Lori Nazemetz is a nutritional specialist who believes that technology can help her clients take better control of their life and health. The most recent advances in this tech have been fascinating and could help change this field forever. Understanding these ideas, which are just now getting implemented many years after early investigation, may help you take better control of your overall health. It could even help you plan a perfect meal plan that meets your daily needs.
Lori Nazemetz: Nutritional Tech to Watch in 2022
Nutritional technology is a fascinating field, one that Lori Nazemetz watches with interest every year. After many years of study, a few new concepts are emerging in 2022 that could be vitally important. The first of these is nutrigenomics, a unique study field that is examining how diet and nutrients affect a person’s genetic expression. In other words, how nutrition affects a person’s DNA and the ways DNA affects a person’s eating patterns and behaviors.
Advances in this field focus on simplifying DNA testing equipment and decreasing its overall cost. For example, new advances in 2022 are making it easier to spot new biomarkers in mRNA that may help scientists better understand how nutrition affects DNA and vice versa. The possibilities in this field are expansive and, while they may be subtle to some people, are worth discussing here.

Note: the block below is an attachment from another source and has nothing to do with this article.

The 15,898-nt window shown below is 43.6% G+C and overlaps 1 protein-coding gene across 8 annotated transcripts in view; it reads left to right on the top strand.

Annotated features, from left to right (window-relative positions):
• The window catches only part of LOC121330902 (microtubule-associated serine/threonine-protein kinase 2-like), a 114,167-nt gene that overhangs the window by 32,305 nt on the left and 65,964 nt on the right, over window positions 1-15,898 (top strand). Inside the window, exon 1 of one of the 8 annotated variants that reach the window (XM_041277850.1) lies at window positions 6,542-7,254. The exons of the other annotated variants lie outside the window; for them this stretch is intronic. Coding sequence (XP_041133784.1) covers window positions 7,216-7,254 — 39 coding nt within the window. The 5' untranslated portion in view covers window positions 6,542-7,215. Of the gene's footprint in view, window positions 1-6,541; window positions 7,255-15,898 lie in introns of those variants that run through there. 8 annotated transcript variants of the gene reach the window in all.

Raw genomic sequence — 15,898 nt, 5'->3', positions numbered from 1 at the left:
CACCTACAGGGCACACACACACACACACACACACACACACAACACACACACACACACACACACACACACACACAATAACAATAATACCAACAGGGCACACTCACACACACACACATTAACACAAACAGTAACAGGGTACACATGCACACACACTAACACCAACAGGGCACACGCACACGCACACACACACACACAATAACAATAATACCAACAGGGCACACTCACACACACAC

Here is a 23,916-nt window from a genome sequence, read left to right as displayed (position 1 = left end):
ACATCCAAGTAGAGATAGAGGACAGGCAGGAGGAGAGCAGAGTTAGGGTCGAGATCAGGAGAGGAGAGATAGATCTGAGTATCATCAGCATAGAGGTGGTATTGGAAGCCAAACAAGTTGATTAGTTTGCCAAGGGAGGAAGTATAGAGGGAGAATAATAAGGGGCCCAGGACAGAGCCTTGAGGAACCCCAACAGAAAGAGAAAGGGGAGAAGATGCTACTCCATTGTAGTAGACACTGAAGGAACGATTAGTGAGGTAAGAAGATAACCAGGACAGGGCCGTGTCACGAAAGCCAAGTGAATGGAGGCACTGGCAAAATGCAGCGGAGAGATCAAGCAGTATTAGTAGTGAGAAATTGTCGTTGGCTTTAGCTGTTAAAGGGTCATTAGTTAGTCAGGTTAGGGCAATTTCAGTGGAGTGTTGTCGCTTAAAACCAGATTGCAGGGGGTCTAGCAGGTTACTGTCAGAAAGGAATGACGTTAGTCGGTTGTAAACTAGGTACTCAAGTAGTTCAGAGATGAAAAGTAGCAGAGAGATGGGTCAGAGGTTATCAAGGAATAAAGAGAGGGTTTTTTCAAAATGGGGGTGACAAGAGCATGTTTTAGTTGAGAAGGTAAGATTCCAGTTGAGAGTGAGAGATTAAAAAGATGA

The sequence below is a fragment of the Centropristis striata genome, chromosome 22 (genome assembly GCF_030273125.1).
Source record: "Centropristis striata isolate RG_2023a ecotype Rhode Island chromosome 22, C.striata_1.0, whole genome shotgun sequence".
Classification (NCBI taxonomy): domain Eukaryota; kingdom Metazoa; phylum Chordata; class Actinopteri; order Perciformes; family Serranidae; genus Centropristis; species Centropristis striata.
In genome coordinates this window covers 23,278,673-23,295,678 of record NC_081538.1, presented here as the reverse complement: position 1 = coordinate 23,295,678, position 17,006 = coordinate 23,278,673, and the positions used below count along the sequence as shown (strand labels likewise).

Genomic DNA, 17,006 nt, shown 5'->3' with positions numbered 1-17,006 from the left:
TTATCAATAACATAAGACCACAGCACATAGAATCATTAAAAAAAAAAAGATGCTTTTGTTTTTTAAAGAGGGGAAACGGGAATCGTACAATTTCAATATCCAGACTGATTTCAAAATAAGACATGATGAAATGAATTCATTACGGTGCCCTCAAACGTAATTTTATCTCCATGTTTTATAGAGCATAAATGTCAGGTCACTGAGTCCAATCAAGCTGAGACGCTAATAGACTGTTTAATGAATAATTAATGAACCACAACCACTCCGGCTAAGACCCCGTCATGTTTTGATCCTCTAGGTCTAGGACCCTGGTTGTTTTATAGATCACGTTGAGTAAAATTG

For example, a study using wearable activity monitors discovered that people who ate breakfast in the morning typically spent more energy on involuntary fidgeting and other movements than people who don’t eat breakfast. Lori Nazemetz believes that studies like these can help better understand metabolic science and how seemingly small changes like that can affect a person’s overall health.
Furthermore, she states that these advances can be helped by cellphone technology that lets people not only track their dietary health but take DNA samples as well. For example, advances in phone scanning technology may help people scan bits of hair or skin and send this DNA directly to nutritionists. These professionals can then create dietary and exercise plans that make sense for people.
This type of self-assessment is something that Lori Nazemetz believes is highly possible with increasing technology. Teaching people how to use devices like these can make nutritional care easier. Plotting a person’s biomarkers for health and dietary consistency can help nutritionists better diagnose a person’s health problems, including difficulties digesting gluten and other materials.
In fact, it’s possible that such advances could help nutritionists create individualized dietary plans for each client, allowing them to maximize their overall health. For example, some people may need more protein based on their genetics, while others need less. Adjusting a person’s diet based on these facts could help them lose weight, manage their vitamin absorption, and minimize undernourishment.
Even better, Lori Nazemetz thinks that such advancements could help streamline people’s food intake by focusing them on meals that satisfy their taste and prevent excessive hunger. Though this process may seem initially challenging to some, she believes that it could dramatically improve many people’s overall dietary health and create better overall health for generations.